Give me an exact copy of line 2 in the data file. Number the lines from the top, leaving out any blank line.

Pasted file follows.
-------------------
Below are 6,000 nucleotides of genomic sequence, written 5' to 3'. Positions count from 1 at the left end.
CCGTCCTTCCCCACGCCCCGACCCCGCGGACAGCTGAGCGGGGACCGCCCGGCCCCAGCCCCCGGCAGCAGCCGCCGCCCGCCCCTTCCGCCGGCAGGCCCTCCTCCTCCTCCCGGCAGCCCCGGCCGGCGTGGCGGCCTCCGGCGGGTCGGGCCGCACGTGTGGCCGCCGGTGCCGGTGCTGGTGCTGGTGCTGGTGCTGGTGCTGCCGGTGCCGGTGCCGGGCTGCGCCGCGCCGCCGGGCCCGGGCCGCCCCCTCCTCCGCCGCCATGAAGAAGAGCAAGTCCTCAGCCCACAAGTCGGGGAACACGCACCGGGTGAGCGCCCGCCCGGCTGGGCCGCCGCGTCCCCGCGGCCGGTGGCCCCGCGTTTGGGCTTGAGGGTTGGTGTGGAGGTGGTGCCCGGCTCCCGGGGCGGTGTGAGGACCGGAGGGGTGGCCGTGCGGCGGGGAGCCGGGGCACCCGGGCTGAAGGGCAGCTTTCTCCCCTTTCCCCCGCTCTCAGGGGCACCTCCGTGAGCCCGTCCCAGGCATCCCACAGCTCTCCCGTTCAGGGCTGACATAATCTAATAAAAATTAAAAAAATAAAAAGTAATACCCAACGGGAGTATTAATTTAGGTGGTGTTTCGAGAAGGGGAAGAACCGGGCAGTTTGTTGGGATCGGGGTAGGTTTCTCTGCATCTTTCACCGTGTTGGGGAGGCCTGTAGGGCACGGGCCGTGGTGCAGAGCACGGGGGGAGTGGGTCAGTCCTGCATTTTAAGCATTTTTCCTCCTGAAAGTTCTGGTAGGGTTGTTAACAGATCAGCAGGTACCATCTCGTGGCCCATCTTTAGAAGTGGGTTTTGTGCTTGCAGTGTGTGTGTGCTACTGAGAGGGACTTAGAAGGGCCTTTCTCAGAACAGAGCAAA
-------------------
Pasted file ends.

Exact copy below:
CCGTCCTTCCCCACGCCCCGACCCCGCGGACAGCTGAGCGGGGACCGCCCGGCCCCAGCCCCCGGCAGCAGCCGCCGCCCGCCCCTTCCGCCGGCAGGCCCTCCTCCTCCTCCCGGCAGCCCCGGCCGGCGTGGCGGCCTCCGGCGGGTCGGGCCGCACGTGTGGCCGCCGGTGCCGGTGCTGGTGCTGGTGCTGGTGCTGGTGCTGCCGGTGCCGGTGCCGGGCTGCGCCGCGCCGCCGGGCCCGGGCCGCCCCCTCCTCCGCCGCCATGAAGAAGAGCAAGTCCTCAGCCCACAAGTCGGGGAACACGCACCGGGTGAGCGCCCGCCCGGCTGGGCCGCCGCGTCCCCGCGGCCGGTGGCCCCGCGTTTGGGCTTGAGGGTTGGTGTGGAGGTGGTGCCCGGCTCCCGGGGCGGTGTGAGGACCGGAGGGGTGGCCGTGCGGCGGGGAGCCGGGGCACCCGGGCTGAAGGGCAGCTTTCTCCCCTTTCCCCCGCTCTCAGGGGCACCTCCGTGAGCCCGTCCCAGGCATCCCACAGCTCTCCCGTTCAGGGCTGACATAATCTAATAAAAATTAAAAAAATAAAAAGTAATACCCAACGGGAGTATTAATTTAGGTGGTGTTTCGAGAAGGGGAAGAACCGGGCAGTTTGTTGGGATCGGGGTAGGTTTCTCTGCATCTTTCACCGTGTTGGGGAGGCCTGTAGGGCACGGGCCGTGGTGCAGAGCACGGGGGGAGTGGGTCAGTCCTGCATTTTAAGCATTTTTCCTCCTGAAAGTTCTGGTAGGGTTGTTAACAGATCAGCAGGTACCATCTCGTGGCCCATCTTTAGAAGTGGGTTTTGTGCTTGCAGTGTGTGTGTGCTACTGAGAGGGACTTAGAAGGGCCTTTCTCAGAACAGAGCAAA